James Graham (sexologist)
Dr James Graham (1745–1794) was a pioneer in sex therapy with a genius for spectacle, best known for his electro-magnetic musical Grand State Celestial Bed. It was designed to make the barren fertile, the impotent virile, and to produce perfect babies. For centuries Graham was dismissed as a quack, but he is better understood as a medical entrepreneur. Quackery, in the context of largely ineffective eighteenth-century medicine, is best defined by a practitioner’s advertising techniques and geographical mobility rather than by his medical skills or success. Graham was certainly an expert in “puffing” himself, but he also genuinely believed in the efficacy of his unusual treatments.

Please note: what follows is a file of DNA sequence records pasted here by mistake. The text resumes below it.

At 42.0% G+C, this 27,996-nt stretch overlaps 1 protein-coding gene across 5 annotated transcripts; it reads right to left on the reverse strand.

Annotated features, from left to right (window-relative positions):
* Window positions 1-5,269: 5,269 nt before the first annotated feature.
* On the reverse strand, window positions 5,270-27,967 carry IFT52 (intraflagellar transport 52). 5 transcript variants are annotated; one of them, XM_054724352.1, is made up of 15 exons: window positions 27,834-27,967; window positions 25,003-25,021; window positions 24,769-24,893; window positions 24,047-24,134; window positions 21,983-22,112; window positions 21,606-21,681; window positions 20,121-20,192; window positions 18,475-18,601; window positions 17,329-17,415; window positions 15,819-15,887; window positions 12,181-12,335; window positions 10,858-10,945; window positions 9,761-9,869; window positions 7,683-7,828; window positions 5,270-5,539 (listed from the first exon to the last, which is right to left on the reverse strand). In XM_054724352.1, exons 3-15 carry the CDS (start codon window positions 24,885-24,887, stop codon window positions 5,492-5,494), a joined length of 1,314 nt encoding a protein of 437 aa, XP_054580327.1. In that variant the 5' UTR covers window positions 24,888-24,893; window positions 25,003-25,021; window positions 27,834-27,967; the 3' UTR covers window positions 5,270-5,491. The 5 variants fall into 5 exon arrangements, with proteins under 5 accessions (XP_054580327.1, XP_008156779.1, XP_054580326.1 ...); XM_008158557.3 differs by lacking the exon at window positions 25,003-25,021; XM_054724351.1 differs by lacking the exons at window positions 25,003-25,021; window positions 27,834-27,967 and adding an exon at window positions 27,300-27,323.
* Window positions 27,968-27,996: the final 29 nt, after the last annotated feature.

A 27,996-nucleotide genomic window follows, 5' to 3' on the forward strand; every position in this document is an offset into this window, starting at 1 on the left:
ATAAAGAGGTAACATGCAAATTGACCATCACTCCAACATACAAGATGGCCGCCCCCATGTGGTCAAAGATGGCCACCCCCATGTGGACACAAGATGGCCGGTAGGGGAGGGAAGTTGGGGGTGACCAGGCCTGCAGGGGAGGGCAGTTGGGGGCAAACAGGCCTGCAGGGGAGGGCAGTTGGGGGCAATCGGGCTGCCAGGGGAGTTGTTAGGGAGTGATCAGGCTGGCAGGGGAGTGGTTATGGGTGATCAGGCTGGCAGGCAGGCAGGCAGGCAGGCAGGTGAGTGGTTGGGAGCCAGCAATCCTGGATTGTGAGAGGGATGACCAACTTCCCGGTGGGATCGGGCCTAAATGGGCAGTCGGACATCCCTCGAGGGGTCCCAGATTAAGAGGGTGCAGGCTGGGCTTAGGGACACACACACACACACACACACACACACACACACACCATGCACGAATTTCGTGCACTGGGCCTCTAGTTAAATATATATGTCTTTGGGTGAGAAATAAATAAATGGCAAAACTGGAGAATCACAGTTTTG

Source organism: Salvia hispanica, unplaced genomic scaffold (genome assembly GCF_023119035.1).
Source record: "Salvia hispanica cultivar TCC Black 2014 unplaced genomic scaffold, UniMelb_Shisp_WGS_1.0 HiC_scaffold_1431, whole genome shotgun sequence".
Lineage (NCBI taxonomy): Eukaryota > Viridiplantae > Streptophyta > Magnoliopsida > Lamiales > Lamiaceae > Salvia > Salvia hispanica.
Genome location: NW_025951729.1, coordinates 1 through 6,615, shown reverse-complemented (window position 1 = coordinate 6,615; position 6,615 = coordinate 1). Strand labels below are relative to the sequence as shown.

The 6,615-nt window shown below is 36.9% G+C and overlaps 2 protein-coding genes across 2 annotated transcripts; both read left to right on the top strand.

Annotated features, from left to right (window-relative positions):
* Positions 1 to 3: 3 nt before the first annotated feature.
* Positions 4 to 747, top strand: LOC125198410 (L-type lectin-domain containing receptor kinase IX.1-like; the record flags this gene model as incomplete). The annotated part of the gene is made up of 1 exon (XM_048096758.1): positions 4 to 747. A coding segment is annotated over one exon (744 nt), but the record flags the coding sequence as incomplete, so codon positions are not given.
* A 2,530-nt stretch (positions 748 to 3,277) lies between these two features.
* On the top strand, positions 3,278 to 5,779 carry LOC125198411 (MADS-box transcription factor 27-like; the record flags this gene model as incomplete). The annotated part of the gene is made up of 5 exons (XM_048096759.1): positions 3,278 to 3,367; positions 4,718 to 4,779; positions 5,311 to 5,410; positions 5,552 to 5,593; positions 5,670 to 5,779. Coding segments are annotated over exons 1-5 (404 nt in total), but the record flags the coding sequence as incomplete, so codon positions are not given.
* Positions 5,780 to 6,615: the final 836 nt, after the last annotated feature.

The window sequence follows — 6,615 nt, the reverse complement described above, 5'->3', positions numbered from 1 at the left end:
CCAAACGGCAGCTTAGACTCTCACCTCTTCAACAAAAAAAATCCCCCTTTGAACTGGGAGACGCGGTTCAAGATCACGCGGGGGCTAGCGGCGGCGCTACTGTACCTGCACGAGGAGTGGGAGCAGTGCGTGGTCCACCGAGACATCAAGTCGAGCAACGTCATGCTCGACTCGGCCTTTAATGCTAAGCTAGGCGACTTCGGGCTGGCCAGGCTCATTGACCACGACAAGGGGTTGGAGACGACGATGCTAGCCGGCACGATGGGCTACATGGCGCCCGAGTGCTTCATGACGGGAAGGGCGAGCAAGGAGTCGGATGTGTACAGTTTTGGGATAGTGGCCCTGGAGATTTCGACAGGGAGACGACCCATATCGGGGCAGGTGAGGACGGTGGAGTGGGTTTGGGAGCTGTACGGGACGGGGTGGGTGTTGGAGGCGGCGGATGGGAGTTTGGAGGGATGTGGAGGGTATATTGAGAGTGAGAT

James Graham, son of a saddler, was born on 23 June 1745 in Edinburgh, where he trained in medicine. Like 90% of medical students of his time, he left medical school without taking a degree. Probably with the help of William Buchan, future author of the best-seller Domestic Medicine, Graham set up as an apothecary in Doncaster, Yorkshire, and in 1764 he married Mary Pickering of Ackworth. In 1770 James Graham left England for America, travelling around the middle colonies as an oculist and aurist before settling in Philadelphia. Here he learned the principles of electricity from Ebenezer Kinnersley, Benjamin Franklin's friend and collaborator, and began to develop the prototype of his Celestial Bed. Leaving America around the time of the first rumblings of the American Revolution, Graham worked briefly in Bristol and then Bath before setting up practice in London, where Horace Walpole consulted him about his gout. After travelling in Holland, Germany and Russia in 1776, Dr Graham set up practice in Bath. Graham’s persuasive advertisements promoting cures using "Effluvia, Vapours and Applications ætherial, magnetic or electric" attracted his first celebrity patient, the famous bluestocking historian Catharine Macaulay. She became the subject of scandal in 1778 when she married James Graham’s 21-year-old brother William, who was less than half her age. Dr Graham was instantly propelled to national fame.